3 Ways Construction Contractors Can Expand to New Markets
4 Minute Read
The construction industry’s future looks pretty bright, according to a recent report that found residential and commercial construction will keep growing in the near future. There’s plenty of work out there for contractors, which means they’ve been hurrying to hire. It also means some businesses are looking for ways to expand their operations into new markets.
Expanding into new markets helps diversify a business, which can bring in more work. And if the economy eventually slows and the construction market you’re in plateaus, diversifying may help you ride out any turbulence. Getting into new markets may seem daunting, though, and actually executing an expansion is challenging. There’s no one single strategy to make it happen. Let’s take a look at three ways you can expand your business, including the steps you should take to achieve lasting success.
Offer New Services
Contractors can expand their businesses organically by offering expanded services. The smartest, most effective way to do this is to grow into an area adjacent to your business. Identify what you’re good at and think about what one step beyond that would look like.
For example, if you build roads, you could expand to building bridges. If you’re in residential construction, you might expand to commercial buildings. Many contractors have also been expanding to include design services recently so they can offer design-build project delivery to clients, rather than the traditional design-bid-build method where owners hire separate companies to handle the design and execution of a project.
Providing new services will likely involve creating new departments and bringing in new talent. It will also require studying up. You need to know the markets you’re entering, including the challenges that currently exist in those markets.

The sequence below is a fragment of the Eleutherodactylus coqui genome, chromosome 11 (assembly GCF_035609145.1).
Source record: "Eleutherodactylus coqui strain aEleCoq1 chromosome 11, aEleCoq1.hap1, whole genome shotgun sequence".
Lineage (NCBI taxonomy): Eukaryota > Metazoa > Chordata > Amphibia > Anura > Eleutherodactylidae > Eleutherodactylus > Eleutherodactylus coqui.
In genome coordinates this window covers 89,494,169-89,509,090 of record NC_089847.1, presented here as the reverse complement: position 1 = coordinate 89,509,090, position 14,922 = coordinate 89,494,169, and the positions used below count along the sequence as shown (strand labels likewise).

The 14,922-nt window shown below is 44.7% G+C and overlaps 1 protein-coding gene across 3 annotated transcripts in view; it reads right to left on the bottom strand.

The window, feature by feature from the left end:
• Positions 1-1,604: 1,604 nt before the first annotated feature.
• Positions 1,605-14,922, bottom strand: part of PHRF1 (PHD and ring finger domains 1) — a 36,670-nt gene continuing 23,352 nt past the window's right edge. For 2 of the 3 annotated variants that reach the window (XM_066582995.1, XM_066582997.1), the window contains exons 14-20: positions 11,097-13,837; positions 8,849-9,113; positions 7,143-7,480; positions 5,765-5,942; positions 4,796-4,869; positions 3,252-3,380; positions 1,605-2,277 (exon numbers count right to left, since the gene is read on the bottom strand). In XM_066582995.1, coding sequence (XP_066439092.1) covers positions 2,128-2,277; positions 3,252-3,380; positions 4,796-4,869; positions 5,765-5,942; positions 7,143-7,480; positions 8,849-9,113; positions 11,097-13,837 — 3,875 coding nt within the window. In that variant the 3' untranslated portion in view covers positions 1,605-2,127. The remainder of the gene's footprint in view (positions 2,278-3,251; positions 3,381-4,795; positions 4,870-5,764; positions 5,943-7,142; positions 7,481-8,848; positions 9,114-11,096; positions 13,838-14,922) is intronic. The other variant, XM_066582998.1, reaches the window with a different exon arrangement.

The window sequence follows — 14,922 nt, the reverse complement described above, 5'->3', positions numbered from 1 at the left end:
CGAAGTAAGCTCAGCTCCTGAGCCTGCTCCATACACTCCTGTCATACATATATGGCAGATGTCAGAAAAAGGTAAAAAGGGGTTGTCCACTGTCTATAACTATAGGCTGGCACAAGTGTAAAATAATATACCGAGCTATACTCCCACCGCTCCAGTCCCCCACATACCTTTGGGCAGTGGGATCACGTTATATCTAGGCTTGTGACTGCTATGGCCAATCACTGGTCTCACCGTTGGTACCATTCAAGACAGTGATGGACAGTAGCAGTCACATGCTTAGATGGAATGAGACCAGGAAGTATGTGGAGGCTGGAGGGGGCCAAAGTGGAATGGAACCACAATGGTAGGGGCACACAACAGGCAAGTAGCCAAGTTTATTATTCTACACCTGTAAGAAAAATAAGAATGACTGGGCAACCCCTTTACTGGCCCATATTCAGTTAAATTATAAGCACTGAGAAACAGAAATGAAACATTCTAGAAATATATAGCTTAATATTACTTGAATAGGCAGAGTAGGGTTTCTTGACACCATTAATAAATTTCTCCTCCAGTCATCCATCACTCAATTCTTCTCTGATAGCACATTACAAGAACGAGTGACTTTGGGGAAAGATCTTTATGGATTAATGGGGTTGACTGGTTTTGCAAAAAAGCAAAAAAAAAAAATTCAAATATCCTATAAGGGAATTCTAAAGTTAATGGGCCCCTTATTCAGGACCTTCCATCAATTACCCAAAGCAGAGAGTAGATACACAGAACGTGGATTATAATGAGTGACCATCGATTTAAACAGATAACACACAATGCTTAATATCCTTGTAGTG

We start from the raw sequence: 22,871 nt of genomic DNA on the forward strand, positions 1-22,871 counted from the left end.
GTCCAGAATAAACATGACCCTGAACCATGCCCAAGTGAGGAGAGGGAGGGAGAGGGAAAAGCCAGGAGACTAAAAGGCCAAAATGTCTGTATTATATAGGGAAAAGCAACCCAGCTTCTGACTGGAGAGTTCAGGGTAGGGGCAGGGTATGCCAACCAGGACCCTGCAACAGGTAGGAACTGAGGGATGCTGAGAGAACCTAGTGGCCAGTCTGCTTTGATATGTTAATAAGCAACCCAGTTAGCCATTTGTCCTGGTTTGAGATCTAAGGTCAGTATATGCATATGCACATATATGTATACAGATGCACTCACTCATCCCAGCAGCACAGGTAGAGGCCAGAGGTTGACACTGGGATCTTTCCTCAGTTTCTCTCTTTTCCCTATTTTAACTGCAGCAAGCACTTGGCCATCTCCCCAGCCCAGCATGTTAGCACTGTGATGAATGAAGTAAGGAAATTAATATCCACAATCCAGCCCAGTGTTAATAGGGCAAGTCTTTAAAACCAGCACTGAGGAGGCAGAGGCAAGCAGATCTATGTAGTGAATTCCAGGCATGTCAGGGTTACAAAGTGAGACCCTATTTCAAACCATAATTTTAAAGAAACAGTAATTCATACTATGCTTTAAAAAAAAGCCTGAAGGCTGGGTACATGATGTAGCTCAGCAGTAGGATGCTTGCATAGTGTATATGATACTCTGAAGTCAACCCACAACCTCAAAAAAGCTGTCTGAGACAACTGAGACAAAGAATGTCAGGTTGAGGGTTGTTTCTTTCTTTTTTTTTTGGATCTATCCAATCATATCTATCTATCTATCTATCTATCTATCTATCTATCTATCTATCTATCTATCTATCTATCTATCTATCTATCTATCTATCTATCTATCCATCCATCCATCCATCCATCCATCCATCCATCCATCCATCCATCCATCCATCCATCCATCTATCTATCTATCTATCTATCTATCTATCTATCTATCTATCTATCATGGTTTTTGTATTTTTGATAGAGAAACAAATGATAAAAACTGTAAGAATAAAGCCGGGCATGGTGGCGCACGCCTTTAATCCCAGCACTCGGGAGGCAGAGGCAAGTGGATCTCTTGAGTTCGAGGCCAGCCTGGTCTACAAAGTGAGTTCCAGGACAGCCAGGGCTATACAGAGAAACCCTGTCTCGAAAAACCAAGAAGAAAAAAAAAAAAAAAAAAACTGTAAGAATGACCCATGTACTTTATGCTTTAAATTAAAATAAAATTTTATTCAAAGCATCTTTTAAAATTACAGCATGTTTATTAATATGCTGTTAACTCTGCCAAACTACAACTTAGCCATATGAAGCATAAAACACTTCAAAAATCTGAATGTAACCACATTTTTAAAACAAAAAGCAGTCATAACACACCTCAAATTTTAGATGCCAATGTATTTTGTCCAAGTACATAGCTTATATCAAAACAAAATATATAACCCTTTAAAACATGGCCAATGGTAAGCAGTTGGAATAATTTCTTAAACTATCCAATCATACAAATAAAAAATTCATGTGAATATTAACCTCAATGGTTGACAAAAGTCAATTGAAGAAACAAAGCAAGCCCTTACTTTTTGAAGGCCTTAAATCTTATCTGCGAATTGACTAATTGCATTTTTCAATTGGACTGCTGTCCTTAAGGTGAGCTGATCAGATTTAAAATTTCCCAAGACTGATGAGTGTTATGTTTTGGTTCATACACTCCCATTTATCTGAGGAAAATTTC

Expand to New Locations
Maybe expanding the types of services your business offers isn’t feasible or even something you’re interested in. If that’s the case, instead of changing the type of work you do, change the location. Moving into new cities or regions is a big challenge, but it opens the business up to many new clients.
To do this, contractors can expand the areas they work in from their home office or set up a satellite office in a new city. That’s definitely easier said than done, and many businesses make a key mistake right out of the gate: They don’t send their best people. If you want a new office to succeed, you need to send your top talent to get things set up and establish your brand, find new clients, get projects off the ground and turn a profit.
Start with a business expansion strategy that gets down to the details like:
- How will we bridge technology between offices?
- What tools will we use for communication between offices?
- What local factors will make running the new office different?
An integrated construction ERP system makes it easier to communicate and bridge the gap between locations. People can access the information they need in real time rather than making phone calls or sending emails and waiting for responses. If you plan to operate offices in multiple time zones, this kind of immediate access to data is especially important.
Consider Mergers and Acquisitions
Building a new team in house or setting up a new office can be big undertakings. But expansion doesn’t have to be organic. Alternatively, many contractors are opting to expand by acquiring or merging with companies who already have the skills and clients they’re looking for.
Keep in mind that a merger can go south quickly if it’s not well planned. Contractors should look for businesses that have similar core values and culture, even if they’re in a different market. Contractors might also consider whether they could acquire any of their competitors to get into new locations or markets.
As with any other type of expansion, make sure you have a strategic plan for merging. Dot all your I’s and cross your T’s ahead of time so your plans don’t fall apart down the road due to differences in opinion or unrealistic expectations.